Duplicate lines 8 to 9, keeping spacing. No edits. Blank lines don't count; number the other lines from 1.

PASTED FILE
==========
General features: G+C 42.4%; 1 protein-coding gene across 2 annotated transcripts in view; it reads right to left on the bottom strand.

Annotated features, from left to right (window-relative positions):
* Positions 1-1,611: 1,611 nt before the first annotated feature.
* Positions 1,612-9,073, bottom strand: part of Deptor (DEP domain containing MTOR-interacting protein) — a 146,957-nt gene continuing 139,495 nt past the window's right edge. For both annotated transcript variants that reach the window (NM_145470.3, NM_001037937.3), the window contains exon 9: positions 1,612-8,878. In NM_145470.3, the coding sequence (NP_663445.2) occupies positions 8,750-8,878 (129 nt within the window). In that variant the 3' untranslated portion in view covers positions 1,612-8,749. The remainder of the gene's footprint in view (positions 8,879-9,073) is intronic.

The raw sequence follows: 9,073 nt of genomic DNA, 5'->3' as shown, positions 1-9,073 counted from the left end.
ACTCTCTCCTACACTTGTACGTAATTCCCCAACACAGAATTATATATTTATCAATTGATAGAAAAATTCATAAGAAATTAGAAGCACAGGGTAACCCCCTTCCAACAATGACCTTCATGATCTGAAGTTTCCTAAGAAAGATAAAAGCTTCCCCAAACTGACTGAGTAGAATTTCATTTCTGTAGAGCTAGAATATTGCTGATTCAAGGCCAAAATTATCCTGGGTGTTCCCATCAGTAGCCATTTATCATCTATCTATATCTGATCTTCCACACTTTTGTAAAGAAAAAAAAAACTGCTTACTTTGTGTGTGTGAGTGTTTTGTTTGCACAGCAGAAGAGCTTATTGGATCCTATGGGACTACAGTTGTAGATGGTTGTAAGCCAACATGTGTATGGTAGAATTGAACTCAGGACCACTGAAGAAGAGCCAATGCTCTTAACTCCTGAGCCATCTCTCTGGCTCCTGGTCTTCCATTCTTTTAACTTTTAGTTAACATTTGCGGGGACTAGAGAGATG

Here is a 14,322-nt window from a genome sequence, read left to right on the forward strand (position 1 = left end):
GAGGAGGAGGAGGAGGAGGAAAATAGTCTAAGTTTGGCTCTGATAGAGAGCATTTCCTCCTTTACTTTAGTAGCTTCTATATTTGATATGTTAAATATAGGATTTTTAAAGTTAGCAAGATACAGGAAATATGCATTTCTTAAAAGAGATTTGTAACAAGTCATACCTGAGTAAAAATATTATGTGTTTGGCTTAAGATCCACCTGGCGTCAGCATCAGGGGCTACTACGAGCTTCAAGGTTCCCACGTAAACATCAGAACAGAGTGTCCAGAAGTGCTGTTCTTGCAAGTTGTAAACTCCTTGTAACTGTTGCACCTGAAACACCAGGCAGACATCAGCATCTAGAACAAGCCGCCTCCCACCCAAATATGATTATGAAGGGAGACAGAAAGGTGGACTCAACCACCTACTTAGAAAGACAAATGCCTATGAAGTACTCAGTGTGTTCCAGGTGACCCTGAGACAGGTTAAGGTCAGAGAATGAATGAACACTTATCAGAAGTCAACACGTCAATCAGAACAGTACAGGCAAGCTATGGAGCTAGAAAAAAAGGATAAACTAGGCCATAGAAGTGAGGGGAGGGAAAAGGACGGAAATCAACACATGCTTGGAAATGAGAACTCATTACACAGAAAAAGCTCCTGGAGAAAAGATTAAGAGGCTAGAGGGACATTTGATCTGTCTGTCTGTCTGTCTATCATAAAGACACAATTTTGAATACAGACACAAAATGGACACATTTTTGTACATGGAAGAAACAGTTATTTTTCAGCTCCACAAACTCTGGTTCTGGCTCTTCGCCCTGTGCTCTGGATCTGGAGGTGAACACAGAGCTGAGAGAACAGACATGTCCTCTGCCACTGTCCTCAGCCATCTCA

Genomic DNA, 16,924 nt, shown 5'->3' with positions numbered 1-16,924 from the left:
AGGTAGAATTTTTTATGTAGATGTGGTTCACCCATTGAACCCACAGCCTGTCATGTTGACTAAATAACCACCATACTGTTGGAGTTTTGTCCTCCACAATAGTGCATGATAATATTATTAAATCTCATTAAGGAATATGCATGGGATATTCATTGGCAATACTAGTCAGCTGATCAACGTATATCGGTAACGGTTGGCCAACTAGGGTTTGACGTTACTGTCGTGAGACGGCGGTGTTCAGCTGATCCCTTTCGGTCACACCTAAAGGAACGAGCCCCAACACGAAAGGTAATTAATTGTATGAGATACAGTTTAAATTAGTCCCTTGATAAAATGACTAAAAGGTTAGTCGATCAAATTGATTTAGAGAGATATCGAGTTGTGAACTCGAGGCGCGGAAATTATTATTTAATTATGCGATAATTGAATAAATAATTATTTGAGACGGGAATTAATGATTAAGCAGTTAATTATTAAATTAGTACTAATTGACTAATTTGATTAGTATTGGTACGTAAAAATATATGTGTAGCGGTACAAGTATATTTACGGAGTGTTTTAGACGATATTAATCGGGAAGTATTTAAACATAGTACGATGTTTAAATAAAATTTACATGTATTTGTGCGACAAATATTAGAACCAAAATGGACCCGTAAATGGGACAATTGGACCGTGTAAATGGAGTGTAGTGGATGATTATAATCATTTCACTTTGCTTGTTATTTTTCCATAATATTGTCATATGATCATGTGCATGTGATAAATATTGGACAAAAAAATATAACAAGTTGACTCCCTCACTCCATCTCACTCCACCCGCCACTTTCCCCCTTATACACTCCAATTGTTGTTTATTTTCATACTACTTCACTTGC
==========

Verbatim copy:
GAGGAGGAGGAGGAGGAGGAAAATAGTCTAAGTTTGGCTCTGATAGAGAGCATTTCCTCCTTTACTTTAGTAGCTTCTATATTTGATATGTTAAATATAGGATTTTTAAAGTTAGCAAGATACAGGAAATATGCATTTCTTAAAAGAGATTTGTAACAAGTCATACCTGAGTAAAAATATTATGTGTTTGGCTTAAGATCCACCTGGCGTCAGCATCAGGGGCTACTACGAGCTTCAAGGTTCCCACGTAAACATCAGAACAGAGTGTCCAGAAGTGCTGTTCTTGCAAGTTGTAAACTCCTTGTAACTGTTGCACCTGAAACACCAGGCAGACATCAGCATCTAGAACAAGCCGCCTCCCACCCAAATATGATTATGAAGGGAGACAGAAAGGTGGACTCAACCACCTACTTAGAAAGACAAATGCCTATGAAGTACTCAGTGTGTTCCAGGTGACCCTGAGACAGGTTAAGGTCAGAGAATGAATGAACACTTATCAGAAGTCAACACGTCAATCAGAACAGTACAGGCAAGCTATGGAGCTAGAAAAAAAGGATAAACTAGGCCATAGAAGTGAGGGGAGGGAAAAGGACGGAAATCAACACATGCTTGGAAATGAGAACTCATTACACAGAAAAAGCTCCTGGAGAAAAGATTAAGAGGCTAGAGGGACATTTGATCTGTCTGTCTGTCTGTCTATCATAAAGACACAATTTTGAATACAGACACAAAATGGACACATTTTTGTACATGGAAGAAACAGTTATTTTTCAGCTCCACAAACTCTGGTTCTGGCTCTTCGCCCTGTGCTCTGGATCTGGAGGTGAACACAGAGCTGAGAGAACAGACATGTCCTCTGCCACTGTCCTCAGCCATCTCA

Genomic DNA, 16,924 nt, shown 5'->3' with positions numbered 1-16,924 from the left: